Personal Bill of Rights

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Whether you are somewhere in the arc of recovery (because growing up, somewhere along the line, many of us received too much, too little, or the wrong kind of something, and we need to get that straightened out in order to be happily fully functional), or you feel that your life is pretty stable and happy, or you want to be even happier (flourish is the word Martin Seligman uses), the Personal Bill of Rights might be helpful.

From time to time, the topics here are not directly about humor or laughter because there is a “meta” purpose, a larger theme: illuminating the human condition. These are my attempts to think-write-discuss ideas that will help us to know who we are and understand how we can get through this existence in the best possible way. These ideas reflect on aspects of be-ing, with the aim of making our be-ing healthier and happier.

Who are we, the people?

For your consideration, here is something from my files that I have always felt was worthwhile. It’s been in my files for 25 years, gathering dust. Now, out in the fresh air, in the light of day, it can have new life by sharing. 
Whether you agree or disagree, accept or re-write, or draw your own conclusions, I believe you can find some sense of support, encouragement, strength, and confidence in these personal policies and practices that will contribute to your happiness.
Adapted from “Healing The Child Within” (1987) by Charles L. Whitfield, M.D.

1. I have numerous choices in my life beyond mere survival.
2. I have a right to discover and know my Child Within.
3. I have a right to grieve over what I didn’t get that I needed or what I got that I didn’t need or want.
4. I have a right to follow my own values and standards.
5. I have a right to recognize and accept my own value system as appropriate.
6. I have a right to say no to anything when I feel I am not ready, it is unsafe or violates my values.
7. I have a right to dignity and respect.
8. I have a right to make decisions .
9. I have a right to determine and honor my own priorities.
10.  I have the right to have my needs and wants respected by others.
11.  I have the right to terminate conversations with people with whom I feel put down and humiliated.
12.  I have the right not to be responsible for others’ behavior, actions, feelings or problems.
13.  I have a right to make mistakes and not have to be perfect.
14.  I have a right to expect honesty from others.
15.  I have a right to all of my feelings.
16.  I have a right to be angry at someone I love.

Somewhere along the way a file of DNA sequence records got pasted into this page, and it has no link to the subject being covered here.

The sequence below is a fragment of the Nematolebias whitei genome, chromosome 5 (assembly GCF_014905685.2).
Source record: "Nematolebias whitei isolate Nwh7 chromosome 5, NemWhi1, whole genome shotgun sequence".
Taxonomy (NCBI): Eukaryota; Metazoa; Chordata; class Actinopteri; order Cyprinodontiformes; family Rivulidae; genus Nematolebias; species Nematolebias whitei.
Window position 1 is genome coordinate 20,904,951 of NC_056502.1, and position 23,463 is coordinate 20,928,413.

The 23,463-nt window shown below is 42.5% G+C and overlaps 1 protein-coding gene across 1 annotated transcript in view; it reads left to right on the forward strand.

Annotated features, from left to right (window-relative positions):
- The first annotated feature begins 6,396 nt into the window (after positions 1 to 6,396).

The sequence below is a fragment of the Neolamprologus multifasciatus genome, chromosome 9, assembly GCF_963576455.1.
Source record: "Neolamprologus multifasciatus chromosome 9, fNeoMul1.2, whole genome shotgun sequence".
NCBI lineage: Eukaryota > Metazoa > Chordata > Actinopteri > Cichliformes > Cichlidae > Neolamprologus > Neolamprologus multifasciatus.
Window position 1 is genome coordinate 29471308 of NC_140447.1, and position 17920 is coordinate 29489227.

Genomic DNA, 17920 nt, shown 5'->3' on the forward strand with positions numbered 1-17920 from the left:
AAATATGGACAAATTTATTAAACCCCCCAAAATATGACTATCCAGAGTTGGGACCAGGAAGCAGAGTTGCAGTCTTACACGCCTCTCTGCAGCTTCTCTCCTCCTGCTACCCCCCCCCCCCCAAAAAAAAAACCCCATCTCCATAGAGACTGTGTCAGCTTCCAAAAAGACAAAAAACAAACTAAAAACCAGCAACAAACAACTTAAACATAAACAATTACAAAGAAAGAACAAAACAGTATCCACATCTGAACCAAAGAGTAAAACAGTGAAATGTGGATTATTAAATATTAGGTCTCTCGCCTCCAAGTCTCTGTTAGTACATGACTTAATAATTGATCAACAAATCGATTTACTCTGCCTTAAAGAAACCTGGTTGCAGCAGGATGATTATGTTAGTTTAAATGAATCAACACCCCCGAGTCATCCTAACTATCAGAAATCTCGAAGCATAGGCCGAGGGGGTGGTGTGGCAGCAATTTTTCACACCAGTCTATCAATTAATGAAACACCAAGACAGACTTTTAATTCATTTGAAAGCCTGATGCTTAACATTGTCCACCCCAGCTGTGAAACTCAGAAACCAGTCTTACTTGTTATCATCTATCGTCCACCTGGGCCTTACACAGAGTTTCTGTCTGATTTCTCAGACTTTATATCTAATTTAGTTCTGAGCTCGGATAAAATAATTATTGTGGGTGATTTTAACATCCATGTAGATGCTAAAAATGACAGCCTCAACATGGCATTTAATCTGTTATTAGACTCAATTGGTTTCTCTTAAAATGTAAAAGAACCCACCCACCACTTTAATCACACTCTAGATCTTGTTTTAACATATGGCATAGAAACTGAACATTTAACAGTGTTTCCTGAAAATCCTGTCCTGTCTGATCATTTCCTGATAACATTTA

17.  I have a right to be uniquely me, without feeling I’m not good enough.
18.  I have a right to feel scared and to say “I’m afraid”.
19.  I have the right to experience and then let go of fear, guilt and shame.
20.  I have a right to make decisions based on my feelings, my judgment or any reason that I chose.
21.  I have a right to change my mind at any time.
22.  I have the right to be happy.
23.  I have a right to stability – i.e. “roots” and stable healthy relationships of my choice.
24.  I have the right to my own personal space and time needs.
25.  There is no need to smile when I cry.
26.  It is OK to be relaxed, playful and frivolous.
27.  I have the right to be flexible and be comfortable with doing so.
28.  I have the right to change and grow.
29.  I have the right to be open to improve communication skills so that I may be understood.
30.  I have a right to make friends and be comfortable around people.
31.  I have a right to be in a non-abusive environment.
32.  I can be healthier than those around me.
33.  I can take care of myself, no matter what.
34.  I have the right to grieve over actual or threatened losses.
35.  I have the right to trust others who earn my trust.
36.  I have the right to forgive others and to forgive myself.
37.  I have the right to give and to receive unconditional love.

Healing The Child Within” (1987) by Charles L. Whitfield, M.D., is available at many online booksellers. From an online description:

Have you ever heard of your inner child? Well, this is the classic book that started it all.

In 1987, Charlie Whitfield’s breakthrough concept of the child within—that part of us which is truly alive, energetic, creative and fulfilled—launched the inner child movement. Healing the Child Within describes how the inner child is lost to trauma and loss, and how by recovering it, we can heal the fear, confusion and unhappiness of adult life.

[More than] eighteen years and more than a million copies sold later, Healing the Child Within is a perennial selling classic in the field of psychology. And it is even more timely today than it was in 1987. Recent brain research, particularly on the effects of trauma on the brain of developing children, has supported Whitfield’s intuitive understanding as a psychiatrist.

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About the Author

Steve Wilson

Award-winning psychologist, Steve Wilson, also known as The Joyologist and The Cheerman of the Bored, has spent 30 years specializing in applied and therapeutic humor with a humanitarian mission. As Director of National Humor Month, he intertwines science and ancient wisdom with substance and humor to create practical methods to lead the world to health, happiness and peace through laughter. More than six thousand people have completed his unique training in how to create therapeutic laughter, and tens of thousands more around the world have been uplifted by his talks, classes, books, and articles. He established the World Laughter Tour, Inc., in 1998, to be a rich resource and inspiration for improving productivity, health, and well being in business, healthcare and education. For more information and